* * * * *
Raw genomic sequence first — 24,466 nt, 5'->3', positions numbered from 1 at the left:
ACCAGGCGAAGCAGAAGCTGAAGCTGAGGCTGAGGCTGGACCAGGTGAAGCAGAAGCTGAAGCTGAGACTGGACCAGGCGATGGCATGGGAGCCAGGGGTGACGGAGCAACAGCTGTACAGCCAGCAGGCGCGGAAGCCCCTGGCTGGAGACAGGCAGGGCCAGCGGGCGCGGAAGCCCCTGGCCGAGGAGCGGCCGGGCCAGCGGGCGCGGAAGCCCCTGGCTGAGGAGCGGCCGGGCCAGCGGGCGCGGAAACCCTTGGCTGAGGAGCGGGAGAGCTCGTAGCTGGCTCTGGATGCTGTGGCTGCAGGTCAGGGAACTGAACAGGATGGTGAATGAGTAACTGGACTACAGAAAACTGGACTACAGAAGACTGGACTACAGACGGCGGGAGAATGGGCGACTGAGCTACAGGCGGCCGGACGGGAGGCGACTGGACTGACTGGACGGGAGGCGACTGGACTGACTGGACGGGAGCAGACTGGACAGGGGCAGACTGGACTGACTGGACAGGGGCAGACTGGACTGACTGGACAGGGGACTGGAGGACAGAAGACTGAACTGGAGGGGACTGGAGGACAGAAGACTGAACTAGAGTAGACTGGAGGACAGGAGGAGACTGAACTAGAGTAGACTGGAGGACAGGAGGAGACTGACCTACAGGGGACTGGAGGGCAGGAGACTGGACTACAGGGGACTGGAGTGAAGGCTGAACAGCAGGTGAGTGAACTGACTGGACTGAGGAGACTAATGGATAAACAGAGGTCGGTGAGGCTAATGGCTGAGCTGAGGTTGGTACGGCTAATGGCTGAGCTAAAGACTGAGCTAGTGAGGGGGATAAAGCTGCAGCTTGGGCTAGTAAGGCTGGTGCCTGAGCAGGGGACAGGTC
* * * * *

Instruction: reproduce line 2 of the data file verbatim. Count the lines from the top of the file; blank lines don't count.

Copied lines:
ACCAGGCGAAGCAGAAGCTGAAGCTGAGGCTGAGGCTGGACCAGGTGAAGCAGAAGCTGAAGCTGAGACTGGACCAGGCGATGGCATGGGAGCCAGGGGTGACGGAGCAACAGCTGTACAGCCAGCAGGCGCGGAAGCCCCTGGCTGGAGACAGGCAGGGCCAGCGGGCGCGGAAGCCCCTGGCCGAGGAGCGGCCGGGCCAGCGGGCGCGGAAGCCCCTGGCTGAGGAGCGGCCGGGCCAGCGGGCGCGGAAACCCTTGGCTGAGGAGCGGGAGAGCTCGTAGCTGGCTCTGGATGCTGTGGCTGCAGGTCAGGGAACTGAACAGGATGGTGAATGAGTAACTGGACTACAGAAAACTGGACTACAGAAGACTGGACTACAGACGGCGGGAGAATGGGCGACTGAGCTACAGGCGGCCGGACGGGAGGCGACTGGACTGACTGGACGGGAGGCGACTGGACTGACTGGACGGGAGCAGACTGGACAGGGGCAGACTGGACTGACTGGACAGGGGCAGACTGGACTGACTGGACAGGGGACTGGAGGACAGAAGACTGAACTGGAGGGGACTGGAGGACAGAAGACTGAACTAGAGTAGACTGGAGGACAGGAGGAGACTGAACTAGAGTAGACTGGAGGACAGGAGGAGACTGACCTACAGGGGACTGGAGGGCAGGAGACTGGACTACAGGGGACTGGAGTGAAGGCTGAACAGCAGGTGAGTGAACTGACTGGACTGAGGAGACTAATGGATAAACAGAGGTCGGTGAGGCTAATGGCTGAGCTGAGGTTGGTACGGCTAATGGCTGAGCTAAAGACTGAGCTAGTGAGGGGGATAAAGCTGCAGCTTGGGCTAGTAAGGCTGGTGCCTGAGCAGGGGACAGGTC